A sunscreen aerosol can, that identifies skin-type, sun levels and calculates the maximum “safe” time in the sun. A portable baby bottle that heats milk to the optimum temperature at the press of a button and drink cans that light up, emit sound and engage with your phone are just some of the innovative concepts that have been developed by Brunel University London in a recent industry-led design project
Crown Packaging, together with technology experts from The Centre for Process Innovation (CPI), set a challenge to 36 postgraduate design, innovation and branding students from Brunel University London. Working in cross-functional teams, the students were asked to look at how printed electronics could be incorporated into metal packaging to enhance the users’ experience. The students were required not just to consider the design and functionality of the products from a consumer point of view, but also to consider commercial aspects like cost of manufacture and potential new revenue streams.
The printing of electronics is an emerging technology that opens up a host of design opportunities for the packaging sector as electronic functionality can be printed onto a range of surfaces including metal, paper and plastic. The integration of electronics with flexible form factors increases the freedom for product designers and will lead to the creation of a number of future interactive packaging applications that include lighting, sound, sensing and near field communication in their make-up.
The winning concept from the Crown Packaging Design Challenge was the Smart Sunscreen, a sunscreen bottle that uses printed sensing and intelligence within the packaging to make the user feel more confident about sun protection. A sensor in the packaging measures the user’s skin type by analysing the amount of light reflected from the skin. The product’s suitability to the user’s skin type is indicated, guiding the correct SPF factor. The smart packaging also calculates the maximum ‘safe’ amount of time in the sun by determining the user’s skin type and the strength of UV radiation. A timer on the bottle shows the amount of time left and alerts when the time is up.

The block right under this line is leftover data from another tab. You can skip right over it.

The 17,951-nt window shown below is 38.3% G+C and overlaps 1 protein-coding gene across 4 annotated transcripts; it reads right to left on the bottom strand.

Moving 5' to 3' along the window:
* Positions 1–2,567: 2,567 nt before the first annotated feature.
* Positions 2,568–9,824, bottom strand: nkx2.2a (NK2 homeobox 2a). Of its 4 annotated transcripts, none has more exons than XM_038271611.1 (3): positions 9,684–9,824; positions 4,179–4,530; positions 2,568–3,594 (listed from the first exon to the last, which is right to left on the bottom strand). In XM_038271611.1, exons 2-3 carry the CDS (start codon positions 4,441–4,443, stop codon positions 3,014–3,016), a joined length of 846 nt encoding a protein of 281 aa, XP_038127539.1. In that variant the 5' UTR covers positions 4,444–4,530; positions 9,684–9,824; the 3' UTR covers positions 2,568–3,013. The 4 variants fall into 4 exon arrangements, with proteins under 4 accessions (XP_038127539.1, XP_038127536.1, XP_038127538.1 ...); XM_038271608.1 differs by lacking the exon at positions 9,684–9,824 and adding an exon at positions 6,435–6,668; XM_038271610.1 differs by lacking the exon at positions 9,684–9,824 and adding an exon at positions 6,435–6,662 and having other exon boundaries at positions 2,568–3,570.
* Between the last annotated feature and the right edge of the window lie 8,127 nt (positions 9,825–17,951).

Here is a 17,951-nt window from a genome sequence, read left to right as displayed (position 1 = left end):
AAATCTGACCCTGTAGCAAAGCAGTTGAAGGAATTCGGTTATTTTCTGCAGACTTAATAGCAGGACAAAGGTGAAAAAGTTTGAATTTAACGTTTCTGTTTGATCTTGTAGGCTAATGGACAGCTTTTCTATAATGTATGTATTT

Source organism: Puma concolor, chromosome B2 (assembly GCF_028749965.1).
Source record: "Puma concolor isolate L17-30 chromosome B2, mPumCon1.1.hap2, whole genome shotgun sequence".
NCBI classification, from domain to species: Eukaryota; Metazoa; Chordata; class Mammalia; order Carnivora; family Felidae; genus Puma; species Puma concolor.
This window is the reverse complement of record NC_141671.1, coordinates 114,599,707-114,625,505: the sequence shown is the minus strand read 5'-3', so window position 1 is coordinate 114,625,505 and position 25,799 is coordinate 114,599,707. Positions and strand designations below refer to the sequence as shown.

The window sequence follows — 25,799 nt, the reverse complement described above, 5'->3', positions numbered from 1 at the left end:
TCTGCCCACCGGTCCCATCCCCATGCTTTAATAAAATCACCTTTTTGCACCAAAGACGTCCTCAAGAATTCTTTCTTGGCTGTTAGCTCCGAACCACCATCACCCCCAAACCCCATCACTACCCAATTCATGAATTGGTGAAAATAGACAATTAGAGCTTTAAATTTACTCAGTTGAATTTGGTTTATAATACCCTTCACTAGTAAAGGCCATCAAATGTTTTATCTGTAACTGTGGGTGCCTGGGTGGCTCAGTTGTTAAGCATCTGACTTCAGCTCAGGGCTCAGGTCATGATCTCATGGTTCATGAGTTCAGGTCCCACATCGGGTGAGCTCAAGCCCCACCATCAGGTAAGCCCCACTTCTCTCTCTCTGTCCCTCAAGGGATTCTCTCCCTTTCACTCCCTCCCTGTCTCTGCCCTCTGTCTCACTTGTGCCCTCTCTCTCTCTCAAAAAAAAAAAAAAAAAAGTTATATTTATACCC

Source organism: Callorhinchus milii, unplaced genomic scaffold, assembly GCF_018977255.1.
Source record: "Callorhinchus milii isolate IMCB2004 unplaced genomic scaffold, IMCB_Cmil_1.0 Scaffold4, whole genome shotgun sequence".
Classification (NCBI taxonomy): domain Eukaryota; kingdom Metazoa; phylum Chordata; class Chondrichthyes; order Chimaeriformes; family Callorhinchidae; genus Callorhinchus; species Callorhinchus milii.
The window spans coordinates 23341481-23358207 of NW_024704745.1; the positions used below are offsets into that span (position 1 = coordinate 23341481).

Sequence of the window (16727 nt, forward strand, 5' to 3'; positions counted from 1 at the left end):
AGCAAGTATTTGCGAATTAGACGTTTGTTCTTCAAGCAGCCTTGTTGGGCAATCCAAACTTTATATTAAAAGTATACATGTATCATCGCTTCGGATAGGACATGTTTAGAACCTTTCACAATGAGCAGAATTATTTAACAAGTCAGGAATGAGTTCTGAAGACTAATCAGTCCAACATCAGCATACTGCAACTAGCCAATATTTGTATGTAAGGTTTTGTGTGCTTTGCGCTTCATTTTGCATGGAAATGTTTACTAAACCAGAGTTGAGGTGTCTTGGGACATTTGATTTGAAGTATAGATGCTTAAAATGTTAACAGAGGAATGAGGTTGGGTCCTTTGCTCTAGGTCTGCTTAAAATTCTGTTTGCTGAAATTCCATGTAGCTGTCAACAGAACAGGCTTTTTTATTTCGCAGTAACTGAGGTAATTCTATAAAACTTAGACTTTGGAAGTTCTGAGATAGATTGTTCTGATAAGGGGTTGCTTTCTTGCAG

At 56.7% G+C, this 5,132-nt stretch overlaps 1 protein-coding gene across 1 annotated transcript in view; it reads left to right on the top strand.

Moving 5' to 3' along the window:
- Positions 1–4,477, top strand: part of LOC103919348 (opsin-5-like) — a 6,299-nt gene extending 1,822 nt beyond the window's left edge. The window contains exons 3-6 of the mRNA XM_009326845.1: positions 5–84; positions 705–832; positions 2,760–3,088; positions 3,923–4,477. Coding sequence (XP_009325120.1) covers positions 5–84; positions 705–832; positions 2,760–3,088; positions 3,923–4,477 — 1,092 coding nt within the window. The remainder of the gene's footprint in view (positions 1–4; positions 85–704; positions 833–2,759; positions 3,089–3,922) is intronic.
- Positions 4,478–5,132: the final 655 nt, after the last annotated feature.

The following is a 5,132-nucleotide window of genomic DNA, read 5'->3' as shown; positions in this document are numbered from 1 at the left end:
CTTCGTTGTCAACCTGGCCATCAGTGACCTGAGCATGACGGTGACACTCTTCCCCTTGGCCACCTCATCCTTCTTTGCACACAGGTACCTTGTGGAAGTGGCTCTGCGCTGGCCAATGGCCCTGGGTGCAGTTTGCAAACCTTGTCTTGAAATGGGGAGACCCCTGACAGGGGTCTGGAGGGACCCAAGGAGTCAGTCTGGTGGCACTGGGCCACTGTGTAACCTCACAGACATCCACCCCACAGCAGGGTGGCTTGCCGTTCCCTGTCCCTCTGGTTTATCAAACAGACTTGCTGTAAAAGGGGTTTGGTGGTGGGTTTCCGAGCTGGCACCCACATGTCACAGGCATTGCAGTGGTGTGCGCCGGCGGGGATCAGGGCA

Dr Cormac Neeson, Director of External Partnerships at Crown Technology said “This was a really interesting and worthwhile exercise for all involved. Crown was able to tap into the creativity and enthusiasm of the students, while also helping in their development and understanding of printed electronics and packaging manufacture and product design. We had some really great ideas, some of which we are looking to develop further. All in all a very worthwhile and enjoyable exercise for us”
Alan McClelland, Commercial Manager at CPI, said “The work between Crown Packaging, Brunel University London and CPI demonstrates the importance of creative thinking and design in identifying where printed electronics can provide real added value for future packaging concepts. Some of this exciting technology is now viable and can be demonstrated in working prototypes, however, the next challenge is developing the manufacturing processes to make these products at high volumes. This project was supported by an AMSCI funded project in which Crown and CPI are participants seeking to develop the manufacturing capability to produce these innovative packaging concepts in the UK.”
Stephen Green, Programme Director at Brunel University London, said “This project has been a great example of the value of Industry-University collaborations: Our students have gained invaluable first-hand experience of designing with emerging technologies. Through Brunel, Crown and CPI have access to a powerful resource for exploring new ideas and bringing these ideas to life to inspire further product and system development. It is very rewarding to be part of this type of collaborative innovation.”